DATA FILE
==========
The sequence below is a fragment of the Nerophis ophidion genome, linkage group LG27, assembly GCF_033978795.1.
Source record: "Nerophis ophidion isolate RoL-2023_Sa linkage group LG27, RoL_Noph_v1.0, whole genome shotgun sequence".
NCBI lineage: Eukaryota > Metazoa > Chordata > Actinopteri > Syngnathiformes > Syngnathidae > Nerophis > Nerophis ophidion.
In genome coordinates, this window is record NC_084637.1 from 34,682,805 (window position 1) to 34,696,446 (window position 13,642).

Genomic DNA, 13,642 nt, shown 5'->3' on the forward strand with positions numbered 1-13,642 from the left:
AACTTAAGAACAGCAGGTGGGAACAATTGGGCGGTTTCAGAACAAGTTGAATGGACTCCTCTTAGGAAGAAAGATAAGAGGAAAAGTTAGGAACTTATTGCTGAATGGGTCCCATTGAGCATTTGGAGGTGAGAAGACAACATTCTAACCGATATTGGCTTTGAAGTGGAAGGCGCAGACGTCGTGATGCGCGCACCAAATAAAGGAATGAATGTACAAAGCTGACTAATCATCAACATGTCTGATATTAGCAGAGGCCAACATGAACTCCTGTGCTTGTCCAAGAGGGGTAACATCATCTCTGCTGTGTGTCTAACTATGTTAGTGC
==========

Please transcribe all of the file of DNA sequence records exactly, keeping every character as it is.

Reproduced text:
The sequence below is a fragment of the Nerophis ophidion genome, linkage group LG27, assembly GCF_033978795.1.
Source record: "Nerophis ophidion isolate RoL-2023_Sa linkage group LG27, RoL_Noph_v1.0, whole genome shotgun sequence".
NCBI lineage: Eukaryota > Metazoa > Chordata > Actinopteri > Syngnathiformes > Syngnathidae > Nerophis > Nerophis ophidion.
In genome coordinates, this window is record NC_084637.1 from 34,682,805 (window position 1) to 34,696,446 (window position 13,642).

Genomic DNA, 13,642 nt, shown 5'->3' on the forward strand with positions numbered 1-13,642 from the left:
AACTTAAGAACAGCAGGTGGGAACAATTGGGCGGTTTCAGAACAAGTTGAATGGACTCCTCTTAGGAAGAAAGATAAGAGGAAAAGTTAGGAACTTATTGCTGAATGGGTCCCATTGAGCATTTGGAGGTGAGAAGACAACATTCTAACCGATATTGGCTTTGAAGTGGAAGGCGCAGACGTCGTGATGCGCGCACCAAATAAAGGAATGAATGTACAAAGCTGACTAATCATCAACATGTCTGATATTAGCAGAGGCCAACATGAACTCCTGTGCTTGTCCAAGAGGGGTAACATCATCTCTGCTGTGTGTCTAACTATGTTAGTGC